Osha Gray Davidson, a freelance writer based in Phoenix, said reporters should also look at how the candidates stand on renewable energy. McCain's platform states that he believes in tax credits for renewable energy. Yet Davidson said he has been tracking federal legislation on tax credits for solar energy, which has failed in seven different votes this year, some by margins as thin as one vote. McCain missed all seven while Obama voted yes on five of those occasions.
Davidson said he received varying answers from the McCain camp on the Arizona senator's failures to vote. He said the example illustrates the importance of digging into issues that initially do not appear very promising.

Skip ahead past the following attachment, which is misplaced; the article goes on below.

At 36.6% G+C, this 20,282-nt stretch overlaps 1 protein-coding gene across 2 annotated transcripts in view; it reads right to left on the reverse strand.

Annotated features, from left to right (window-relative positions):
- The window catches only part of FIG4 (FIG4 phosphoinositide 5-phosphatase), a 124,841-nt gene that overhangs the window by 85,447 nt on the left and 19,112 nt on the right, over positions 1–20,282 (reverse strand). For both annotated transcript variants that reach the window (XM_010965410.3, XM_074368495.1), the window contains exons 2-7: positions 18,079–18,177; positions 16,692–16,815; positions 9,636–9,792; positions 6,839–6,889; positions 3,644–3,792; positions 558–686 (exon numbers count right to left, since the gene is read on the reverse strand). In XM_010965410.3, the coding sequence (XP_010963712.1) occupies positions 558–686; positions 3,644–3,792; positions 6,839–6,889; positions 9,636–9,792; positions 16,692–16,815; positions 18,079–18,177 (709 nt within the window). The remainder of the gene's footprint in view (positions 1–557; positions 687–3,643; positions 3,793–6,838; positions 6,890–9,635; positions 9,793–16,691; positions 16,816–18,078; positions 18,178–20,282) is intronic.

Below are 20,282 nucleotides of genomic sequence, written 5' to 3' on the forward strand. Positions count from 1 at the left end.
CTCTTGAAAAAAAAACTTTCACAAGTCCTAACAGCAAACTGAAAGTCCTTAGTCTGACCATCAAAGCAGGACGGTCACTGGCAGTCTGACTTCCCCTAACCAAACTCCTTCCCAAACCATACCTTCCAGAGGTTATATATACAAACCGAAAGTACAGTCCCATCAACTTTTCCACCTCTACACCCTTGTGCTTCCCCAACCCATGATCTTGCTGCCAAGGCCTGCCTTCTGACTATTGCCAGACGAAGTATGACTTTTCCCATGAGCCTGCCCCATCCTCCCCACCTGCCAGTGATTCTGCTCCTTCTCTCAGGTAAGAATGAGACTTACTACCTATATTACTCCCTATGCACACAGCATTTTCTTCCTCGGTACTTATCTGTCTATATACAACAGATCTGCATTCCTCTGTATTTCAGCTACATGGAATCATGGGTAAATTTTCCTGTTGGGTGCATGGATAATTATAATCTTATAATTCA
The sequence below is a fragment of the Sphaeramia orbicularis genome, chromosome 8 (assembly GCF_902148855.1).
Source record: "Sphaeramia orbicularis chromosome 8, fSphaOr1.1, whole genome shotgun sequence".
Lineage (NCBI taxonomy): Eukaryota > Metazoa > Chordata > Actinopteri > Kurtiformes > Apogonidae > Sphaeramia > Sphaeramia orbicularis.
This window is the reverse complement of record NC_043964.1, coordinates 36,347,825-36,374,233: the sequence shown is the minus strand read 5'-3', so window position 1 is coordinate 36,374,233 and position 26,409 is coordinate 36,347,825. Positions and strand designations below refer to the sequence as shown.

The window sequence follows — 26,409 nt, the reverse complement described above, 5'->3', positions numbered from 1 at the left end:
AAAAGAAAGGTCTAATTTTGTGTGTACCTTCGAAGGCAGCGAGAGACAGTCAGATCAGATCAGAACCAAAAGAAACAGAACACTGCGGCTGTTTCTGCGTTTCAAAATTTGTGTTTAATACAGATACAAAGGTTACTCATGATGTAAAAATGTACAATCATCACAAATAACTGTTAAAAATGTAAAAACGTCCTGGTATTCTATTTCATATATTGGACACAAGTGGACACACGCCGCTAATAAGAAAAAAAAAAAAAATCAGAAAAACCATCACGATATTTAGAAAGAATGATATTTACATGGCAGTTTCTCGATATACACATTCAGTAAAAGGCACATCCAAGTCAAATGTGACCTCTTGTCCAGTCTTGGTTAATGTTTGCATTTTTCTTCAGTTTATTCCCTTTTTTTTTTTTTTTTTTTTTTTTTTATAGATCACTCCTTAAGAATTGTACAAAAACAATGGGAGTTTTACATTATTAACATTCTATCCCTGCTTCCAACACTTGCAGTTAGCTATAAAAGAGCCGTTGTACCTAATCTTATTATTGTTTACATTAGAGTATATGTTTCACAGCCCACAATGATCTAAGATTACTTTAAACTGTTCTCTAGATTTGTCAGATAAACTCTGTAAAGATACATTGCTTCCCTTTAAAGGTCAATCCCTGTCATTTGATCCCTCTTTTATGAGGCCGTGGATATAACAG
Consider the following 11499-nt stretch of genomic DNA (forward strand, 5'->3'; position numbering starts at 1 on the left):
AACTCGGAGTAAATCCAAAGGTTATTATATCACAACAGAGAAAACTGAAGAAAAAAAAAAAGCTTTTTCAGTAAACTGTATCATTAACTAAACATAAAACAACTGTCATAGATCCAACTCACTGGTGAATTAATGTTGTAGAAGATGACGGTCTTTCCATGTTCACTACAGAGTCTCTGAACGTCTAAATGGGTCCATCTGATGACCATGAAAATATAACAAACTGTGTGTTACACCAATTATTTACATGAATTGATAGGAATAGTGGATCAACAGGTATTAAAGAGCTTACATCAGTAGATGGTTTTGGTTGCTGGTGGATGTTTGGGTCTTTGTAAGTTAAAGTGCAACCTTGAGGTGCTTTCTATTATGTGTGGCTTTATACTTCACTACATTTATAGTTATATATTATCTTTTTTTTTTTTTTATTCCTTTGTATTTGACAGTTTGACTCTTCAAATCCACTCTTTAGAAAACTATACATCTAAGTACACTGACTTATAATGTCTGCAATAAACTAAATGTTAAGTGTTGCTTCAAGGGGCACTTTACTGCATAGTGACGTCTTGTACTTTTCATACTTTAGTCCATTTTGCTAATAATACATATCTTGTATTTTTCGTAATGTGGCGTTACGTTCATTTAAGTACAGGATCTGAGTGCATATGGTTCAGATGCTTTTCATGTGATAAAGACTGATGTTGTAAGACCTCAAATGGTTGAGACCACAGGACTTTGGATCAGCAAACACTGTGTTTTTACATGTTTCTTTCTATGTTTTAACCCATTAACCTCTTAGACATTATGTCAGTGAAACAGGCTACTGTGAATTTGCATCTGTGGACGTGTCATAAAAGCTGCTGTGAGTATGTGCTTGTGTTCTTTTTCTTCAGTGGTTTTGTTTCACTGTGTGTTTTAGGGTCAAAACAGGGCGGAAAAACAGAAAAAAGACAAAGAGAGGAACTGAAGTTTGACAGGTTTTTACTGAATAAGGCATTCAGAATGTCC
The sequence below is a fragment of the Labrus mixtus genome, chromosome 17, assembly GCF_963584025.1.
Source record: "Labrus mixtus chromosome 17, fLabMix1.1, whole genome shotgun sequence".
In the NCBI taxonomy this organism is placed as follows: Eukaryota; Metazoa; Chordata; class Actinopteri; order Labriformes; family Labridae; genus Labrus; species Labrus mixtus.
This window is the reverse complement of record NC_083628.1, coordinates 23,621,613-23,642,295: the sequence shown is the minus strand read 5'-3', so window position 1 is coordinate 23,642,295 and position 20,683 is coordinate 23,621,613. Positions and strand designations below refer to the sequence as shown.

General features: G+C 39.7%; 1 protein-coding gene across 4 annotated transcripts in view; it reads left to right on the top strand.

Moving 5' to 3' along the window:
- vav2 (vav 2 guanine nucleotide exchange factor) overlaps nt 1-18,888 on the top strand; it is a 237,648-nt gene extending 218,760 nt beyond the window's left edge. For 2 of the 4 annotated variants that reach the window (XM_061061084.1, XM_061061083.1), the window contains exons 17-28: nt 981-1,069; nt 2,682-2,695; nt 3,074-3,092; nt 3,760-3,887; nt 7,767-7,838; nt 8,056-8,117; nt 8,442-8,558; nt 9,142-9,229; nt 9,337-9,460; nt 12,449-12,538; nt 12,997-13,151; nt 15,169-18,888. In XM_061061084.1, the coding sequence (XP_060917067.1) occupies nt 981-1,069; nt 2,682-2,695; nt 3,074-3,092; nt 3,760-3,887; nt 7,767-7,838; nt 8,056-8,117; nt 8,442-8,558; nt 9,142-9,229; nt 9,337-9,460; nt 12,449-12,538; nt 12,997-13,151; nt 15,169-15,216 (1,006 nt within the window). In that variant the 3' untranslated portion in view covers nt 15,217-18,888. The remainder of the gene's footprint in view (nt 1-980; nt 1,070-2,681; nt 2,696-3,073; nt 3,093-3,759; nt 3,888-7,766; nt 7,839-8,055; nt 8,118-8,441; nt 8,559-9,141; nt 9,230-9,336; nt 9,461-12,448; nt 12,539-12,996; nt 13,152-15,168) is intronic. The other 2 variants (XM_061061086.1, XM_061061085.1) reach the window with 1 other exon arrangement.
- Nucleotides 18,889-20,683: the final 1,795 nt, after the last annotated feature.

McCain's "position does not seem to be consistent," said Davidson. "He seems to be getting a pass on his environmental credentials."
Obama has also faced some scrutiny already because of his ties to the ethanol industry in his home state of Illinois. Davidson said that Obama's relationship with the big-buck coal industry should be examined further as well.
It is possible that interest in both climate change and energy could decline if prices of oil, and gasoline, continue to plummet this fall. But many reporters believed that the spectacle of motorists paying as much as $80 or $100 at the gasoline pump is now firmly fixed in the minds of most American voters.
While the issue will remain, questions do crop up about how much of the story will be covered by environmental specialists and what types of stories they will produce.
In some respects, reporting on the Internet has made this choice slightly trickier. It is web-based reporters who have been left with tracking the most arcane details on the campaign trail this year and breaking an increasing number of stories before their more high-powered competition.